Free at last! 

About a week after the Japanese surrender a group of British soldiers were dropped in parchutes, mainly to inspect Changi Prison (which housed military prisoners at the time) to determine what was needed in the way of food and clothing. They also came by Sime Road, but that camp was the last to receive extra supplies. The situation at Sime Road was quite frightening at times and they were told to keep from provoking the Japanese, now more than ever. The relief was immense when the first British warship, Sussex arrived Singapore and all the Japanese were disarmed and interned. Some of the ex prisoners were invited on board Sussex the next day, where they learnt about the development of the radar and other modern equipment, as well as the atombomb. Other warships arrived, and when Lord Mountbatten came to the camp he gave a speech followed by personal hand shakes.

On Sept. 14-1945 they departed Singapore on board the Dutch troop transport Tegelberg. They had been given some clothes before departure, and at a stop in Colombo they went by Echtelon Barrac where they also got some clothes. At the British Seamen's Union's office they could help themselves to more things, including shoes. At Suez each and every one of them were given a suit, shirt, tie and a winter coat. On arrival Liverpool on Oct. 10 a crowd had gathered to welcome them, mainly the ex prisoners from Liverpool of course, but the Norwegians were also warmly greeted. The Norwegians were taken by bus to a former Catholic girls' school for the night. They were also examined by doctors. The next day they were placed in private homes. They had been given plenty of ration cards as well as "Board & Trade" coupons so they could buy clothes for themselves as well as for their families in Norway. (There was still a shortage of all manner of items in Norway).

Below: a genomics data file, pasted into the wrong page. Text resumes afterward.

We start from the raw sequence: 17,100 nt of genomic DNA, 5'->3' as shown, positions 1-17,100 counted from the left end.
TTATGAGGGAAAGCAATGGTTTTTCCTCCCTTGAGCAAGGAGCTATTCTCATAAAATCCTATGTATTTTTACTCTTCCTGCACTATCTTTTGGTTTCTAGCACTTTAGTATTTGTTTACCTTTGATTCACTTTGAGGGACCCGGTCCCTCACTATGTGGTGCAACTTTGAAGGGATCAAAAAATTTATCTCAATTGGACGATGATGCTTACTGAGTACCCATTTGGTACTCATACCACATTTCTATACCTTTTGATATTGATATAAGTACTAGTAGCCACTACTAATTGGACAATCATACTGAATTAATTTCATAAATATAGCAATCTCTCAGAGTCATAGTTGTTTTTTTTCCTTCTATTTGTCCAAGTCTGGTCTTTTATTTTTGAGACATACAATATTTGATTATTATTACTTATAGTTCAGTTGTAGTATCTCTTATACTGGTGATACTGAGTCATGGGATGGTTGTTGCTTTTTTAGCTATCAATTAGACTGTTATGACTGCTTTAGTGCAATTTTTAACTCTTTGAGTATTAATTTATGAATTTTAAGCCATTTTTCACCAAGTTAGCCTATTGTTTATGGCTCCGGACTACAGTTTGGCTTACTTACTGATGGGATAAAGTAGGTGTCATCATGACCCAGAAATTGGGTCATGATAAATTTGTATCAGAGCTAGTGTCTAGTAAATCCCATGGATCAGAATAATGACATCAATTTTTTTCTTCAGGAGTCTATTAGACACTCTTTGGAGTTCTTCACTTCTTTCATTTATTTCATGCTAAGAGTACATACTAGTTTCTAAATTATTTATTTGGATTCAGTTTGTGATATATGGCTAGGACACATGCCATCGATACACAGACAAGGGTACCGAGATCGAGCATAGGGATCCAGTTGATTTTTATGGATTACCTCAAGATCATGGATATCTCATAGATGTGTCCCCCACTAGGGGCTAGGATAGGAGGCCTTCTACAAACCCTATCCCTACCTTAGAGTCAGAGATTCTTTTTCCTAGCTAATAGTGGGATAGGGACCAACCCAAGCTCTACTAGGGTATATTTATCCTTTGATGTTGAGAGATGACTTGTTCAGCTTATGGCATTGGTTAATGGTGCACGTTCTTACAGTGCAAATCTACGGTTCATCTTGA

The maritime hearings were held in Liverpool on Oct. 18-1945 with 1st Mate Birger Olsson, 2nd Mate Roald Daler and 3rd Mate Einar Eide appearing. Finally on Oct. 27 they departed for Norway (possibly on Fred. Olsen's Olsen's Bretagne), with arrival Oslo on the 29th. Hearings were also held in Sandefjord on Dec. 6-1945, and this time Captain Iversen was present, as were 1st Engineer Jaan Svads and the 1st mate.

Roald A. Daler's memoirs found in various issues "Krigsseileren".
Handelsflåten i krig, book 4, 1997, Guri Hjeltnes.

"Ingen nåde", Kristian Ottosen.
"Fjøforklaringer fra 2. verdenskrig", Volume II, The Norwegian Maritime Museum.

Life in Imprisonment - Page 1
The fate of survivors from Alcides and others
On I-10, Life at Ofuna, Life at Omori, Madrono's Men.

Some external links related to the text on this page:
Changi Museum - Database for civilian internees inerned in Singapore.
Civilian Internees of the Japanese in Singapore during WWII

For more links to websites on prison camps and WW II in general, go to my Merchant Marines/Ships/Navies Links page.

Other pages on this website that deal with Merchant Marine POW's:
Camps in N. Africa | Rudzin's Diary | Captain Messel's Diary | Odd's letters | Kvarstad Ships & Men POW's | Santo Tomas Documents | Merchant Marine Prisoners of War | Japanese POW Camps

 Site Map | Search |Merchant Fleet Main Page | Home